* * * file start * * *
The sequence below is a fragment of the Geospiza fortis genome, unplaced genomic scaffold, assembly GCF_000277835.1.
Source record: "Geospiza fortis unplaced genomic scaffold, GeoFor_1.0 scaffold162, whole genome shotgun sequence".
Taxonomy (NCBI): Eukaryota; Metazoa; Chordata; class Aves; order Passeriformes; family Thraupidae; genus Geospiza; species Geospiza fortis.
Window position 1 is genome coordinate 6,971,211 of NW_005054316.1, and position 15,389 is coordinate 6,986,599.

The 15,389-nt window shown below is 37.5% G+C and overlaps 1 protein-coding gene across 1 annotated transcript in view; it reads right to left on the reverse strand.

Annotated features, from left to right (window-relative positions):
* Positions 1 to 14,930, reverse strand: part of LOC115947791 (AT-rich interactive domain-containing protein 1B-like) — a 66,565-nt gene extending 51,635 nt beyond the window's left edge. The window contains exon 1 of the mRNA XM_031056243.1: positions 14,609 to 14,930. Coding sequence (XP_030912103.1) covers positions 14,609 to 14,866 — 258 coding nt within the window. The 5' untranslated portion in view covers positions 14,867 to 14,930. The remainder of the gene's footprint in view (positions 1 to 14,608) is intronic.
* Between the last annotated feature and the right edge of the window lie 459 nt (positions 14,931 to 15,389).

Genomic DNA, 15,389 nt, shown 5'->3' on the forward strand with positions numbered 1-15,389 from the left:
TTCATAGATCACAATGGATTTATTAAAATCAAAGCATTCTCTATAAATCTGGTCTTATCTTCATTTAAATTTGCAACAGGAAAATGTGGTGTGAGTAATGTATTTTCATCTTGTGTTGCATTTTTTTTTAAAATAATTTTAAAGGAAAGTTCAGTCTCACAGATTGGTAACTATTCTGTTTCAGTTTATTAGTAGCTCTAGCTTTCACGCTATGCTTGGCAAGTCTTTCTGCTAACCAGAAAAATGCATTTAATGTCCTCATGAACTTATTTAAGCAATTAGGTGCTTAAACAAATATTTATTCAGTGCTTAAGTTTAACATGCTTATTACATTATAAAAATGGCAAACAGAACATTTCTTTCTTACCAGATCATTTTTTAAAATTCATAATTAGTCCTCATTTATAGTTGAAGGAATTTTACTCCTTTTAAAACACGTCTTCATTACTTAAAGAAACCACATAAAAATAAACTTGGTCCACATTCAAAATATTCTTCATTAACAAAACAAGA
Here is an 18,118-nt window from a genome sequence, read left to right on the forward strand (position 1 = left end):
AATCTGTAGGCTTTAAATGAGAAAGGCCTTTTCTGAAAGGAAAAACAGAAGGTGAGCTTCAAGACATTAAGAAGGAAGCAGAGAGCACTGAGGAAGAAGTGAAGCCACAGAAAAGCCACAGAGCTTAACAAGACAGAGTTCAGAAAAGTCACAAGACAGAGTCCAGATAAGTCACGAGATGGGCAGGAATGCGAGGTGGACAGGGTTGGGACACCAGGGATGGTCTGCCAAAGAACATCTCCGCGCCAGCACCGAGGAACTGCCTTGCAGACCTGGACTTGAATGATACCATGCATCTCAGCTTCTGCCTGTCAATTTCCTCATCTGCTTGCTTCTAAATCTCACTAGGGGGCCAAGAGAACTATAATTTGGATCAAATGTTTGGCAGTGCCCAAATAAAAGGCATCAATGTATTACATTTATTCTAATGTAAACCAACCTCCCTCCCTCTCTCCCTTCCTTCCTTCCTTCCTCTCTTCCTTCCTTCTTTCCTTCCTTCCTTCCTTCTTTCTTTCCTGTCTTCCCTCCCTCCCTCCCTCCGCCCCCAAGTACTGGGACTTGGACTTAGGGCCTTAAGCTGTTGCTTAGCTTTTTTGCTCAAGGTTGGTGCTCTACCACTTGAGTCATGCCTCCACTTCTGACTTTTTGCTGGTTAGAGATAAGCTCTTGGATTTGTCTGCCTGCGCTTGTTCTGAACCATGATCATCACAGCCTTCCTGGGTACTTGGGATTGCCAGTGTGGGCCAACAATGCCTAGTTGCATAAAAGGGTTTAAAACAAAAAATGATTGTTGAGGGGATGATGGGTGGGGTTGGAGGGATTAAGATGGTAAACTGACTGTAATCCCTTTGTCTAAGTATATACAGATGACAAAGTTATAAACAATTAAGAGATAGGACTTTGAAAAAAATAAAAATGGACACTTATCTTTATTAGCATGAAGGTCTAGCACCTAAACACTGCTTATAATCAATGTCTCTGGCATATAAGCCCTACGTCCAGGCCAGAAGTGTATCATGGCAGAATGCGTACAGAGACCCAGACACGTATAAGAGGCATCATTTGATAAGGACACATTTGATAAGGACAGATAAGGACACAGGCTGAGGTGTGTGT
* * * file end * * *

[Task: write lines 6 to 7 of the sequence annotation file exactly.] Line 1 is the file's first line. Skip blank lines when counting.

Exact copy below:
Annotated features, from left to right (window-relative positions):
* Positions 1 to 14,930, reverse strand: part of LOC115947791 (AT-rich interactive domain-containing protein 1B-like) — a 66,565-nt gene extending 51,635 nt beyond the window's left edge. The window contains exon 1 of the mRNA XM_031056243.1: positions 14,609 to 14,930. Coding sequence (XP_030912103.1) covers positions 14,609 to 14,866 — 258 coding nt within the window. The 5' untranslated portion in view covers positions 14,867 to 14,930. The remainder of the gene's footprint in view (positions 1 to 14,608) is intronic.